The same goes for secretly gathering information from a spouse’s computer and later feigning ignorance as to how the information was obtained. Methods include purchasing a piece of software to download the device’s hard drive. Other times, an IT expert is secretly called in.

These tactics are common but almost always illegal. If the court discovers that one spouse has used these techniques, it, will do more to harm than help the case. In fact, the spouse is exposed to civil and criminal liabilities.

Legal experts do not advise clients to resort to secret recordings or illegal access to computers. It is usually the case anyway that the information will not be useful. It is always better to stay clear of any illegal wrongdoing. Obtaining information that is relevant to the case via the compulsory court discovery process is the best way forward.

Trick#5: Divorce by Social Media

In these modern times, turning to social media for support in times of divorce may seem natural. Here, some spouses may sling mud at the other spouse to expose their wrongdoings. This could be because the other spouse has abandoned the family, committed adultery or neglected to provide maintenance for the family.

Whatever the outcome, this tactic usually does nothing more than add gasoline to the fire, worsening an already stressful situation.

Such actions can also have negative consequences, as it will reflect badly on that spouse’s case. The court also does not look kindly on such behaviour when there are children involved. Children should be kept out of their parents’ divorce proceedings as much as possible.

Also, proceedings might be dragged out further as applications might be taken out to stop the harassment if it gets out of hand.

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Trick#6: Using the Children as Weapons in Divorce

All too often, parents going through a divorce turn their children against their spouse. These parents are so hurt that they want to get back at each other through their children. They are determined to punish the other parent by refusing contact with the children. Other times, they attempt to “poison” the minds of the children, by labelling the other parent as “useless”, “ugly”, or “good for nothing”. Perhaps worst of all, they may repeatedly tell the children that the other parent does not love them. Or they refuse to let the children see their mother or father.

What can you do in cases like this? You can ask your lawyer to make urgent applications to court to solve the problem. However, this is unnecessary and costly. And harm is already done. Using the children as weapons in divorce often leaves a emotional scars on both the the children and the parents.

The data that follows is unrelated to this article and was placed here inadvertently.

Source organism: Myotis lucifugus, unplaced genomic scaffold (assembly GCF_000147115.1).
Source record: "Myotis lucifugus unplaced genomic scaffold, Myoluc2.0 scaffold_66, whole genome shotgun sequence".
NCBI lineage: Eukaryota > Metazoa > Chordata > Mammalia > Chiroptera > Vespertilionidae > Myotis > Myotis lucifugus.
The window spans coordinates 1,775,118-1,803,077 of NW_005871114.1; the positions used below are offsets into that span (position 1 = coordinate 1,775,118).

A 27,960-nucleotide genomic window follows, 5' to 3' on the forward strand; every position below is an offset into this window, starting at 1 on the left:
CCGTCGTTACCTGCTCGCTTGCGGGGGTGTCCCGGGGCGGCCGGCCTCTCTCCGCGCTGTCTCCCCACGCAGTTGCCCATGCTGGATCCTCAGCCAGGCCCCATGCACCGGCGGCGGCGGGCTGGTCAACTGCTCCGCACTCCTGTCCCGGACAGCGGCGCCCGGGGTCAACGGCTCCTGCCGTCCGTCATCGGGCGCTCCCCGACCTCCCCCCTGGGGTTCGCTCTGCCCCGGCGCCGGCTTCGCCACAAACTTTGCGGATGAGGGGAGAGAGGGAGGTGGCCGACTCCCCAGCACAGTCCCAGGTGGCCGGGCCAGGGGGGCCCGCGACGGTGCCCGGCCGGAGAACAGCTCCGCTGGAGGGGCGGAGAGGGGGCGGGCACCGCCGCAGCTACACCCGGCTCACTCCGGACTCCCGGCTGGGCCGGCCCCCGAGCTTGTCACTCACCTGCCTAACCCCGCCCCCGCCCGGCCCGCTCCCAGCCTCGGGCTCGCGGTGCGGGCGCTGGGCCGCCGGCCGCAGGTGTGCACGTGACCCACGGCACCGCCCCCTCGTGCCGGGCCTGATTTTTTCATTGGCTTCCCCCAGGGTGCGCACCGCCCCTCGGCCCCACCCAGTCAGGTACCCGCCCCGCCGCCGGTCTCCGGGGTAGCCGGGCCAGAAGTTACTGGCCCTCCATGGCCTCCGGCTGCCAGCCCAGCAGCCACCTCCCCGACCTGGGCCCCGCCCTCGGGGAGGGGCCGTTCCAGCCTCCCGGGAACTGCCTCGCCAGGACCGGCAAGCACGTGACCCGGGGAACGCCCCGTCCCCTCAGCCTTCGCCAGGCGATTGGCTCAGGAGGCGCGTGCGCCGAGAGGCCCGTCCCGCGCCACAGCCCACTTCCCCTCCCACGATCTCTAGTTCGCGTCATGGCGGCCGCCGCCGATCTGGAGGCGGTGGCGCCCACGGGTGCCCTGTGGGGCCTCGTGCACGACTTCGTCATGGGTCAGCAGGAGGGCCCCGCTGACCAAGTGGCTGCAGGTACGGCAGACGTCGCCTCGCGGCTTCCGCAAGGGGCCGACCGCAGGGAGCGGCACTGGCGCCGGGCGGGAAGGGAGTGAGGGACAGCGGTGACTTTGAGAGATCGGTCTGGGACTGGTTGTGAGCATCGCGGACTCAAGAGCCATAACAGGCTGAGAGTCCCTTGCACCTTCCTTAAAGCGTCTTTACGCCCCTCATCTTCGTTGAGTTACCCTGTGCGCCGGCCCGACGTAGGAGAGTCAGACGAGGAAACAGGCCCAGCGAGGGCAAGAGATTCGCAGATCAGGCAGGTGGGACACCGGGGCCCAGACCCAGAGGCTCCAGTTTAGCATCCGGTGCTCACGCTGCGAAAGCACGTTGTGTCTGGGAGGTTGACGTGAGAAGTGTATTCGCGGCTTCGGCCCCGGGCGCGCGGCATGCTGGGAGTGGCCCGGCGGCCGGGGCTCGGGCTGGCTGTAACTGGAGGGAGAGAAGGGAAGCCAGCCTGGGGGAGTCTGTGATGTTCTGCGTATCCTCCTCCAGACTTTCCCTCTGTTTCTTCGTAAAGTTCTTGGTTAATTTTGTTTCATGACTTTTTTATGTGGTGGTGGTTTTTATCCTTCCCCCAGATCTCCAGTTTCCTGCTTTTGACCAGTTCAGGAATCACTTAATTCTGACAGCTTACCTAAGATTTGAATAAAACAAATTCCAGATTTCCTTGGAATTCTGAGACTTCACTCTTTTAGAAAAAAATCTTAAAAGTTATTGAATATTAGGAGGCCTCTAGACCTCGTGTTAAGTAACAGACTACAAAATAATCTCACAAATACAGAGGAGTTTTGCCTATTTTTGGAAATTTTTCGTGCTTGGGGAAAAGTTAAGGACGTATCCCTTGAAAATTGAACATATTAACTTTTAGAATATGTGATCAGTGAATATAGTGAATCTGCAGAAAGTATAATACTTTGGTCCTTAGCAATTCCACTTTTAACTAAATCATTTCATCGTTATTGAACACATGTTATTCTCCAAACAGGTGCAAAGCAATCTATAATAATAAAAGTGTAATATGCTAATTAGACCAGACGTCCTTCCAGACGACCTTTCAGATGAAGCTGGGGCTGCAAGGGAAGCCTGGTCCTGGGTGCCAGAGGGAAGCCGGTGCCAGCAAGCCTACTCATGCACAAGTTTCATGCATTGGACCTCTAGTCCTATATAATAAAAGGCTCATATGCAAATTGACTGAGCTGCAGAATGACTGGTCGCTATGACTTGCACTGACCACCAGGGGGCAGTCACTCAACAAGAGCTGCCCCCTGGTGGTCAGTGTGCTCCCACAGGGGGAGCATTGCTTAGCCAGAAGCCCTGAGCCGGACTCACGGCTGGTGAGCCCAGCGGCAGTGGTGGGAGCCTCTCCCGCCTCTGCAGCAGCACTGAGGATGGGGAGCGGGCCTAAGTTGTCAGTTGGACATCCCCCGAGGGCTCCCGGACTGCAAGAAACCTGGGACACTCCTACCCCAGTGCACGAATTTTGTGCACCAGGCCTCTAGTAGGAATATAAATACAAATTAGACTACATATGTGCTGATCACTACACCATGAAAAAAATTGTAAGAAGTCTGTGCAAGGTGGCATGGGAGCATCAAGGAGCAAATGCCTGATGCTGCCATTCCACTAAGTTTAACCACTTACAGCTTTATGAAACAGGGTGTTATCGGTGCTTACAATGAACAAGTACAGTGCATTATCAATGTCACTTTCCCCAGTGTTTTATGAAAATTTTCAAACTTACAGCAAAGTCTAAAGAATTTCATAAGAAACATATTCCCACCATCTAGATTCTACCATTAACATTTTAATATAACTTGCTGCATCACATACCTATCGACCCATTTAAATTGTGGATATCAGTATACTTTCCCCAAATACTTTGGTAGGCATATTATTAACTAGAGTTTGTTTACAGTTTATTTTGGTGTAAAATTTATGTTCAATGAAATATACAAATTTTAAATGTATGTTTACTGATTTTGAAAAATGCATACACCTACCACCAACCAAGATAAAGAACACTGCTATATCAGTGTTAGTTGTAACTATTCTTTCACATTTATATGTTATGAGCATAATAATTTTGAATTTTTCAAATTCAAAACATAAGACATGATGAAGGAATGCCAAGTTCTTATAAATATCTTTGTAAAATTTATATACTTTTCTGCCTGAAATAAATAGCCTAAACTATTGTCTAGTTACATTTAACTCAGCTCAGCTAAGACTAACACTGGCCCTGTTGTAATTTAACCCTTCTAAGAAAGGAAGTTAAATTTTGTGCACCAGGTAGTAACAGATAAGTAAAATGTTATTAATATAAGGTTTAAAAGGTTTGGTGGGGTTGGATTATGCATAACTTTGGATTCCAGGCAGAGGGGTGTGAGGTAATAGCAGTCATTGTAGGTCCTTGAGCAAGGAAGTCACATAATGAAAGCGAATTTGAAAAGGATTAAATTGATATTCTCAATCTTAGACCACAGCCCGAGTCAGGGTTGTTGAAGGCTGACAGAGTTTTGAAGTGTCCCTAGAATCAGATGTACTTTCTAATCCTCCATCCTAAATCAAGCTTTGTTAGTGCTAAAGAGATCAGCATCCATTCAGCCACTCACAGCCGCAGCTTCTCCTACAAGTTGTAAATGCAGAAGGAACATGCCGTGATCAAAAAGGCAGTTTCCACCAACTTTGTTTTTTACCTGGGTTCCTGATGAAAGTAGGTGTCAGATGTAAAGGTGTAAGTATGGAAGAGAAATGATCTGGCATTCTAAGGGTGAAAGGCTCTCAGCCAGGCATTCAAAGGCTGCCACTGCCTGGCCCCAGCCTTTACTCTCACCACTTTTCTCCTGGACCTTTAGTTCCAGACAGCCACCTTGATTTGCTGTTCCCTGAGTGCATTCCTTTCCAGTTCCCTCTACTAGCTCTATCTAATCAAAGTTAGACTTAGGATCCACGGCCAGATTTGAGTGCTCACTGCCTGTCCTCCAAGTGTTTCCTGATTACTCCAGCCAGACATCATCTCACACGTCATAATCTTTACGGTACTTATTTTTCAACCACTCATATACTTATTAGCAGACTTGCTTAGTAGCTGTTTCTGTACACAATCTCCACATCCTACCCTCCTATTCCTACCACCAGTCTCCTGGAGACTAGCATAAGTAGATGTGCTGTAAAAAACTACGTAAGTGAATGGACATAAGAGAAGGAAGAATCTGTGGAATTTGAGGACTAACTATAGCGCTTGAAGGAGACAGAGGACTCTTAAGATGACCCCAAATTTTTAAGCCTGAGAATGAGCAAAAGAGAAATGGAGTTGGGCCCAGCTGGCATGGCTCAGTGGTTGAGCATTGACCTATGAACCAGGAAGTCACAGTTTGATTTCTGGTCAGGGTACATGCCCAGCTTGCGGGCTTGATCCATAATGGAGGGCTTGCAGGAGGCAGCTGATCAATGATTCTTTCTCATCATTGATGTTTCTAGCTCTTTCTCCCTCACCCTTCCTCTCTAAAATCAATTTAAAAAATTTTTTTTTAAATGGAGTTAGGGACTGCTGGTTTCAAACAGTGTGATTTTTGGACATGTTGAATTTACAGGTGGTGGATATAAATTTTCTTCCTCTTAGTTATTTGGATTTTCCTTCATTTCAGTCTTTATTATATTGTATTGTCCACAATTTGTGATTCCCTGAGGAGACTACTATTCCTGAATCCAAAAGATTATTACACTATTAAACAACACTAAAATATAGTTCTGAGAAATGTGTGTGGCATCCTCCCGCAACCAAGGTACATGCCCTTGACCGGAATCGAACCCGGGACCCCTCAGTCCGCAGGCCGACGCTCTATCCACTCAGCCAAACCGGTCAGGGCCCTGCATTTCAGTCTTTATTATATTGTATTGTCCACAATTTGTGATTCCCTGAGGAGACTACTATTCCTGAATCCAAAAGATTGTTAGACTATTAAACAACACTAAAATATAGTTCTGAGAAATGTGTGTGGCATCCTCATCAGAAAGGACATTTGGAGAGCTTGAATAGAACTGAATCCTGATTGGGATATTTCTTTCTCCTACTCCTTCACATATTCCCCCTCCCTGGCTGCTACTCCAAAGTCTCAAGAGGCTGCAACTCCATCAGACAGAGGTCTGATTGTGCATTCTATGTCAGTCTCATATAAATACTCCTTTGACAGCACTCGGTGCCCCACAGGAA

The real victims are the children. Whatever happens, do not use your children as weapons in divorce.

Protect Yourself with a Top Divorce Lawyer in Singapore

It is better to conduct divorce in a proper and civil manner. The goal of a good divorce lawyer is to encourage settlements, not arguments. While emotions may run high in a divorce, unreasonable conduct, or underhanded divorce tactics will only serve to prolong the litigation. Or worse, it may adversely affect the children.

Your divorce will determine much about your future and your children’s future. That’s why you need top divorce lawyers to ensure that your needs are protected, lawyers like those from PKWA Law.

PKWA Law’s divorce lawyers are sensitive to the fact that divorce is often highly emotional, especially when there are children involved.  Their team of family lawyers will work with you to resolve your divorce with compassion and as quickly as possible.

About PKWA Law Practice

PKWA Law is one of the largest family law firms in Singapore. Its family lawyers are widely regarded as among the best  in Singapore.

PKWA Law’s lawyers practise only family law. Their specialisation in family law means that they are vastly experienced. And you can be sure that your case will be handled skillfully and professionally.

PKWA Law has been recognised as a "Leading Singapore Family Law Firm" in 2015, 2016, 2017 and 2018 by Doyles Guide to Singapore Family Law Firms. It has also been shortlisted for "Matrimonial & Family Law Firm of the Year" by Asian Legal Business at ALB Southeast Asia Law Awards in 2016, 2017 and 2018.

Perhaps what is most impressive about PKWA family lawyers are the many testimonials that their clients have written. They take pride in being described as having “high professionalism” and being “compassionate.”  You can read more about their clients’ reviews here.

Clear and Simple Fees

PKWA Law keeps their fees affordable, clear and transparent.  If your divorce is amicable and uncontested, their divorce fees are one of the most affordable in Singapore:

·    $1,500 all in (No Children, No Property & No Maintenance)

·    $2,500 all in (With Children, HDB / Private Property & Maintenance)

Even if your divorce is contested, they offer fixed fees with payment plans. You will always know up front exactly what your total fees will be.

For more information, or to schedule a consultation, visit: